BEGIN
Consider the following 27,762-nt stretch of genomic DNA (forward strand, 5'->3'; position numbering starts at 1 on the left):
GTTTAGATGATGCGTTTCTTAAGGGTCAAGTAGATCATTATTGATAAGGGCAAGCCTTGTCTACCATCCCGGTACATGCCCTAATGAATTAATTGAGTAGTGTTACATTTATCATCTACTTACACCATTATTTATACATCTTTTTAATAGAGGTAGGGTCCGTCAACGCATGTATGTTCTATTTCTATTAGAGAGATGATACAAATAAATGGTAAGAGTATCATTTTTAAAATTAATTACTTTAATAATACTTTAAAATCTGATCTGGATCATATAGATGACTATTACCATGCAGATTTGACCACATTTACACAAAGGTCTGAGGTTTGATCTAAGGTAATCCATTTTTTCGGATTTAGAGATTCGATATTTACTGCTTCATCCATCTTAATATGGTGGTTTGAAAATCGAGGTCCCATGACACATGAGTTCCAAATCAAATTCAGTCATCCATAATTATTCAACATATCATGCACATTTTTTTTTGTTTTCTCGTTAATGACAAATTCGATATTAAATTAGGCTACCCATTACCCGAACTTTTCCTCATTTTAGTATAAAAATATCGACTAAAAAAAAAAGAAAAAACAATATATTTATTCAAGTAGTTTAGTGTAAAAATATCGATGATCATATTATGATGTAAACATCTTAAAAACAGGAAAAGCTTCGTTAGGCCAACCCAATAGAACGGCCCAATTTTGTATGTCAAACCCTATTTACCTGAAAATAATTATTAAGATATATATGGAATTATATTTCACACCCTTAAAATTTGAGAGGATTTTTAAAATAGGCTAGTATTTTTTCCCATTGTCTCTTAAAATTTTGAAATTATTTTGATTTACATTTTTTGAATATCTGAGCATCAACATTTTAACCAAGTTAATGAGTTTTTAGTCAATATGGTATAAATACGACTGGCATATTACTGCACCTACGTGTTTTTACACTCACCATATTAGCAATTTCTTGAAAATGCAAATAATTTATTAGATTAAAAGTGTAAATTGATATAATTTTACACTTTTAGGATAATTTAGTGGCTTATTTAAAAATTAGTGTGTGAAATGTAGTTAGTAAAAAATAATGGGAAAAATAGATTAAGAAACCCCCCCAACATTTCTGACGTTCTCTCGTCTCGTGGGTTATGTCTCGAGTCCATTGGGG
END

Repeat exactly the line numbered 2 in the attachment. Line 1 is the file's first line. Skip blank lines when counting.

GTTTAGATGATGCGTTTCTTAAGGGTCAAGTAGATCATTATTGATAAGGGCAAGCCTTGTCTACCATCCCGGTACATGCCCTAATGAATTAATTGAGTAGTGTTACATTTATCATCTACTTACACCATTATTTATACATCTTTTTAATAGAGGTAGGGTCCGTCAACGCATGTATGTTCTATTTCTATTAGAGAGATGATACAAATAAATGGTAAGAGTATCATTTTTAAAATTAATTACTTTAATAATACTTTAAAATCTGATCTGGATCATATAGATGACTATTACCATGCAGATTTGACCACATTTACACAAAGGTCTGAGGTTTGATCTAAGGTAATCCATTTTTTCGGATTTAGAGATTCGATATTTACTGCTTCATCCATCTTAATATGGTGGTTTGAAAATCGAGGTCCCATGACACATGAGTTCCAAATCAAATTCAGTCATCCATAATTATTCAACATATCATGCACATTTTTTTTTGTTTTCTCGTTAATGACAAATTCGATATTAAATTAGGCTACCCATTACCCGAACTTTTCCTCATTTTAGTATAAAAATATCGACTAAAAAAAAAAGAAAAAACAATATATTTATTCAAGTAGTTTAGTGTAAAAATATCGATGATCATATTATGATGTAAACATCTTAAAAACAGGAAAAGCTTCGTTAGGCCAACCCAATAGAACGGCCCAATTTTGTATGTCAAACCCTATTTACCTGAAAATAATTATTAAGATATATATGGAATTATATTTCACACCCTTAAAATTTGAGAGGATTTTTAAAATAGGCTAGTATTTTTTCCCATTGTCTCTTAAAATTTTGAAATTATTTTGATTTACATTTTTTGAATATCTGAGCATCAACATTTTAACCAAGTTAATGAGTTTTTAGTCAATATGGTATAAATACGACTGGCATATTACTGCACCTACGTGTTTTTACACTCACCATATTAGCAATTTCTTGAAAATGCAAATAATTTATTAGATTAAAAGTGTAAATTGATATAATTTTACACTTTTAGGATAATTTAGTGGCTTATTTAAAAATTAGTGTGTGAAATGTAGTTAGTAAAAAATAATGGGAAAAATAGATTAAGAAACCCCCCCAACATTTCTGACGTTCTCTCGTCTCGTGGGTTATGTCTCGAGTCCATTGGGG